Don Mitchell MBA, PMP Senior Consultant, SPMgroup Ltd.

Does Your Organization Have a Strategic Plan for Project Management?
In the June issue of the Project Management Journal Harold Kerzner asserts, “Maturity and excellence in project management does not occur simply by using project management over a prolonged period of time. Rather, it comes through strategic planning for both project management and the project office”1 . If indeed this statement is a fact the question then needs to be asked, “Does your organization have a strategic plan for project management?” Ask yourself, “Do I know what this year’s project management strategic objectives are, how these objectives are being measured, and what initiatives are underway to ensure that the objectives are met?” If you can’t answer these questions then your organization does not have a strategy or they have done a poor job communicating it. As a management consultant who specializes in assisting organizations develop project management infrastructure it never ceases to amaze me how many companies do not strategically plan for project management. If strategic planning for project management is not the norm then how can one expect strategic issues to be identified, choices made and decisions implemented that will benefit both the organization and the individual project manager. Senior managers expect project leaders to think about the project’s mission, vision and objectives as they begin a new project. Therefore why shouldn’t project managers expect the same in return as senior managers roll out the infrastructure to support them? Simply stated strategic planning is a set of actions that lead to defining an organization’s mission, vision, goals and the development of strategies that should be implemented to meet those goals. Killing and Fry in “Strategic Analysis and Action” describe the links between mission, vision and strategy as: • • • The mission defines why we are in business or why we exist, The vision describes what we want to look like in X years, and The strategy describes how we intend to get to our vision. 2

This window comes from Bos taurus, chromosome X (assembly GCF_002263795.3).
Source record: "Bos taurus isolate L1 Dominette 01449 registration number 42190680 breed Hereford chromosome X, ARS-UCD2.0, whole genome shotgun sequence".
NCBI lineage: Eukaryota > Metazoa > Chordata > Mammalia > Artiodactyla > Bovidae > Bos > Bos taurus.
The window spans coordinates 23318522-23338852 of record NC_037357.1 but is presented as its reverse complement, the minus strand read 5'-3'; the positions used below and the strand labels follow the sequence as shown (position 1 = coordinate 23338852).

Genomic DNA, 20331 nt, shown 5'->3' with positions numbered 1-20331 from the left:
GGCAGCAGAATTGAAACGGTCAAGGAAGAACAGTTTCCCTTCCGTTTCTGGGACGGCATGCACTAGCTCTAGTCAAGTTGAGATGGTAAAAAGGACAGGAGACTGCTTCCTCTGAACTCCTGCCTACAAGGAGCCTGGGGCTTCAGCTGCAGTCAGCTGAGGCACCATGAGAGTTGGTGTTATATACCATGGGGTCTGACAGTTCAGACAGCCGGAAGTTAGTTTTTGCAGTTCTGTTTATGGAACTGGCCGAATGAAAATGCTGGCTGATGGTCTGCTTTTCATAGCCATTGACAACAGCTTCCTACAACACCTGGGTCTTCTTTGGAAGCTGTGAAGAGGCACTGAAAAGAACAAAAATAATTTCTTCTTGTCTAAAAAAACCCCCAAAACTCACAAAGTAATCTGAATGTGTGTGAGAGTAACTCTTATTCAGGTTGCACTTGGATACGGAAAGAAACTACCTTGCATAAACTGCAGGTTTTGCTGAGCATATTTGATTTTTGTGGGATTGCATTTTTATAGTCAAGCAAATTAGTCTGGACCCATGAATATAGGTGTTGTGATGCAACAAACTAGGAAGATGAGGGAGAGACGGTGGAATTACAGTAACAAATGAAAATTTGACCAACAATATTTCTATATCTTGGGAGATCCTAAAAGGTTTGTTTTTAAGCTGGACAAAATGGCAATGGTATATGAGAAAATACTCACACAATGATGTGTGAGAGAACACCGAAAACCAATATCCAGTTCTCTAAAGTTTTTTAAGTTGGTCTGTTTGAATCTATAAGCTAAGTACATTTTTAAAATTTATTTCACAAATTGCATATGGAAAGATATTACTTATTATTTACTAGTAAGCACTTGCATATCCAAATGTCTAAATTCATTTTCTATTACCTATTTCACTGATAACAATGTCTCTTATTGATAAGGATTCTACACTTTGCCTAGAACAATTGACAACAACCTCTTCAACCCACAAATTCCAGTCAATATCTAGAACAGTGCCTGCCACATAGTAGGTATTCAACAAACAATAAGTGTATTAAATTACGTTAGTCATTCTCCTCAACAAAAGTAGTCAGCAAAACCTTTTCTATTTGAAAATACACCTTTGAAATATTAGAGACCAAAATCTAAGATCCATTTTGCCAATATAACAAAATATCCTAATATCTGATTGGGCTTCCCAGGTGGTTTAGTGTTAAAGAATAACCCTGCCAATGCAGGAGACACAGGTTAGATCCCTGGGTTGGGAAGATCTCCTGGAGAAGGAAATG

In applying these concepts to project management the mission statement explains why project management is needed within the organization, the vision describes what project management should look like in X months time, and the strategy describes how the project management vision will be realized.

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Kerzner, Harold – Strategic Planning for a Project Office, PM Journal Vol. 34, No. 2, 13-25, ISSN 87569728/03 2 Fry & Killing – Strategic Analysis and Action, Prentice Hall Canada Inc., Third Edition, ISBN 0-13328022-5